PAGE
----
The Joint Admissions and Matriculation Board (JAMB) may conduct a second 2021 Unified Tertiary Matriculation Examination for candidates with genuine registration challenges.
The Registrar of the board, Prof. Is-haq Oloyede, made the disclosure on Wednesday in Lagos while monitoring profiling of candidates with 2021 UTME registration challenges.
“So far, we have just 17, 758 candidates with challenges that had been profiled, nationwide.
He reiterated the board’s commitment to ensuring that every Nigerian child desirous of tertiary education would be given an equal opportunity.
“Since I came here this morning and interacted with candidates, I have discovered that most of them are largely unserious and are basically the cause of most of their challenges.
“We keep hearing flimsy excuses such as my lesson teacher used his phone to generate the profile code, our tutorial centre helped us to register and I was not in town.
“Other reasons advanced are: I used my mother’s NIN to generate my profile code, my mummy did the registration for me,” he said.
According to the registrar, some candidates were honest enough to say they did not have money to procure UTME forms.
“We have also seen cases where rather than send their NIN to 55019, candidates sent it to 55012, while others sent the same command with post-paid phones rather than pre-paid,” he said.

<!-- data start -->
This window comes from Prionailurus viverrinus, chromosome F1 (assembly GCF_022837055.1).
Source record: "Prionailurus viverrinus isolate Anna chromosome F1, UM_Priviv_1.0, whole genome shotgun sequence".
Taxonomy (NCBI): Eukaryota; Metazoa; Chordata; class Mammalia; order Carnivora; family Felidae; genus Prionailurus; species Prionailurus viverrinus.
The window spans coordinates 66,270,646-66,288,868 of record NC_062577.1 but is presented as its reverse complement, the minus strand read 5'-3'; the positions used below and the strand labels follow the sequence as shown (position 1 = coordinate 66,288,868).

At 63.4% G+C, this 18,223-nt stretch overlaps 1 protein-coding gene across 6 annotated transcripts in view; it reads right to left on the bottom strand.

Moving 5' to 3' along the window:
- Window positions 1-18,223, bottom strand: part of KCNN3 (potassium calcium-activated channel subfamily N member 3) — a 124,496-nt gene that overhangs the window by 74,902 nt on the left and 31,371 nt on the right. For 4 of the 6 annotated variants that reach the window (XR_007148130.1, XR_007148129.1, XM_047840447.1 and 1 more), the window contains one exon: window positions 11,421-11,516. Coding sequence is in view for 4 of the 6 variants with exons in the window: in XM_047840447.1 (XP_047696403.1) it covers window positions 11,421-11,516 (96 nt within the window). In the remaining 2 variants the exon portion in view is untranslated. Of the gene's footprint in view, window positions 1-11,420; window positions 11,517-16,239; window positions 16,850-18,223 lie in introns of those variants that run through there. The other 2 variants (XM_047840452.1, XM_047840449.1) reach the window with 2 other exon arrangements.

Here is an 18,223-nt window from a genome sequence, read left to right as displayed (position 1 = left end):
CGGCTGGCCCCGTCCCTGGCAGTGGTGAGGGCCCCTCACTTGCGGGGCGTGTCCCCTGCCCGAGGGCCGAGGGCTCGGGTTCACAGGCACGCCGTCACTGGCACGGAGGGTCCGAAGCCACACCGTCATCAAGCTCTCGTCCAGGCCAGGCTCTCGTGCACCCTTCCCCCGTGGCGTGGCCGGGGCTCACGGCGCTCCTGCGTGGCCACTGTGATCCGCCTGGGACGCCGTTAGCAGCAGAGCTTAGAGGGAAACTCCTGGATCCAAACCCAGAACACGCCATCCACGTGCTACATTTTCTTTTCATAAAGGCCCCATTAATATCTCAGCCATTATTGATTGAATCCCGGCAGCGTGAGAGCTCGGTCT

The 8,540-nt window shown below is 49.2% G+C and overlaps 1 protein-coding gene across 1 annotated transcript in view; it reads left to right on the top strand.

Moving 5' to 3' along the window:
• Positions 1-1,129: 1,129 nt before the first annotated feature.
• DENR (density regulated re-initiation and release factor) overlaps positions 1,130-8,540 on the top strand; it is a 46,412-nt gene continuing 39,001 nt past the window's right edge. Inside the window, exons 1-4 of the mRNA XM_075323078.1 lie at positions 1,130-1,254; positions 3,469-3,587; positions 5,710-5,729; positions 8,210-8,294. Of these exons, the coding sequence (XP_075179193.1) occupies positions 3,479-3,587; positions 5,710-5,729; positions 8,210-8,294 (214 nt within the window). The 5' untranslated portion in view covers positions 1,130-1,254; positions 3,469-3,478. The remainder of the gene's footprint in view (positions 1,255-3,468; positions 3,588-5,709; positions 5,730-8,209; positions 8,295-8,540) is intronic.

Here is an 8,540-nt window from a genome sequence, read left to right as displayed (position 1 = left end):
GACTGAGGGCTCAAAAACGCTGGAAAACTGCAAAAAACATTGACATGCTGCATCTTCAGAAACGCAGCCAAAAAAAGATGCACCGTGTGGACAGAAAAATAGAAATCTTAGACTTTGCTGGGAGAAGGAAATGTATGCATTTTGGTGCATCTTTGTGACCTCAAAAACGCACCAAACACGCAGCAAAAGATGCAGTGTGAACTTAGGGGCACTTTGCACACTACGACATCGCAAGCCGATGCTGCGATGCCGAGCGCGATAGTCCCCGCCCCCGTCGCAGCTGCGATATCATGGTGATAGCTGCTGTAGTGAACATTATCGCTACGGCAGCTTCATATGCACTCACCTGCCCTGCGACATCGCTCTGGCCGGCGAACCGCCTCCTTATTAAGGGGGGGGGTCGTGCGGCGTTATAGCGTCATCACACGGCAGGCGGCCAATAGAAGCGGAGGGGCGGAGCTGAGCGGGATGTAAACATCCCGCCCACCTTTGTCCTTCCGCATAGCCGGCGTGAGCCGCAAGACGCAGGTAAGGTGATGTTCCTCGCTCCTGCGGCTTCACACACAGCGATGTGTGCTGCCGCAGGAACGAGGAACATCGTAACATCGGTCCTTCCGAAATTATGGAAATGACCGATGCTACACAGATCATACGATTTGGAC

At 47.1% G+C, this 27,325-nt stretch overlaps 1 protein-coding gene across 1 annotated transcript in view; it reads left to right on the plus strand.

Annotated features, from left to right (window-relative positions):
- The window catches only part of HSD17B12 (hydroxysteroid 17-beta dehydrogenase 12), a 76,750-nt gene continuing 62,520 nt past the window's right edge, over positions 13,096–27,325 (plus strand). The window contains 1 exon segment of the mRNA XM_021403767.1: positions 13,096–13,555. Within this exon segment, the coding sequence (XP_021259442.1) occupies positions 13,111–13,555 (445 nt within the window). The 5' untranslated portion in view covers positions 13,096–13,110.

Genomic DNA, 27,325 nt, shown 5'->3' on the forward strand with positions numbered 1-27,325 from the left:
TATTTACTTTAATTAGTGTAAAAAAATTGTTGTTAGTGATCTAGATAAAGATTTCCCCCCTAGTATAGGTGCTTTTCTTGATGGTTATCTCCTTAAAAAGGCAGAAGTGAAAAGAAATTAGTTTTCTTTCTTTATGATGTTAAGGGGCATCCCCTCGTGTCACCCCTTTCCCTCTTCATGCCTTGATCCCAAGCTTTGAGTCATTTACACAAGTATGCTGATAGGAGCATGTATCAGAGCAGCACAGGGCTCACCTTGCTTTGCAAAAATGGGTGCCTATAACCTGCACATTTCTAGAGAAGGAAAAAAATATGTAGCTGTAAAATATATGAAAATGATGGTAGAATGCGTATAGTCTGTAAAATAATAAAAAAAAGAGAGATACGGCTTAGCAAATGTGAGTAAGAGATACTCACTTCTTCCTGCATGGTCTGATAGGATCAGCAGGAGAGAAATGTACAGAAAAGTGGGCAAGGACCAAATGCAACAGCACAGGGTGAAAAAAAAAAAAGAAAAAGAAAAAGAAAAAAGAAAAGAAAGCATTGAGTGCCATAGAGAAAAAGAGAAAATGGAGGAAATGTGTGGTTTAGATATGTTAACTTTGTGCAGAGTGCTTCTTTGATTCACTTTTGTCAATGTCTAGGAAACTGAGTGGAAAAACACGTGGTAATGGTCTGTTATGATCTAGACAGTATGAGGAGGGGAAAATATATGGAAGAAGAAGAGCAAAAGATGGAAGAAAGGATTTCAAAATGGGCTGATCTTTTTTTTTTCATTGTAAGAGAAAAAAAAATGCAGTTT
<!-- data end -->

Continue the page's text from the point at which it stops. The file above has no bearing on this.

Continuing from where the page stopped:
Over 500,000 candidates had claimed they were unable to register for the examination within the given time frame – before May 15. JAMB later extended the registration to May 29.
The candidates cited inability to generate a profile code and difficulty in obtaining the National Identification Number (NIN).
JAMB had insisted that no candidate would be allowed to sit for the examination without providing the NIN.
Following the challenges, the board allowed a two-week window for the affected people to lodge their complaints at its offices or registration centres and get help.
Addressing journalists later, Mr Oloyede called on state ministries of education to regulate activities of tutorial centres as a strategy to save the education sector from collapse.
Mr Oloyede said that activities of some tutorial centres remained a hindrance to efforts at sanitising the country’s education system.
According to him, tutorial centres are a haven for examination malpractice.
The JAMB registrar said some tutorial centres held the system to ransom with ungodly activities.
He said that many operators of the centres were school dropouts operating from dilapidated, abandoned and uncompleted structures.
He regretted that some parents were patronising them with delight.
“These people are just introducing these candidates to how to beat the system, how to make sure that they get questions, particularly fake questions, because they cannot get JAMB questions,” he said.
The registrar said that parents must learn to allow their children and wards to go through the normal process of learning for them to be psychologically mature for tertiary education.
“Another major challenge threatening the system is that of intruding parents,” the JAMB official said.
“They are intruders, who will not allow these children to think rightly and do things on their own but want to hurriedly push them into primary, secondary and tertiary schools at very tender ages.
“That is why many of them are prone and exposed to so many mistakes.
“In order to show the nation that the problem of registration is not what a section of the media is painting it to be, we came up with this initiative of asking all candidates with genuine excuses to visit our offices nationwide,” he said.
The registrar said through the process JAMB discovered that some candidates went as far as using their bank verification numbers in a bid to get their profile codes rather than the NIN.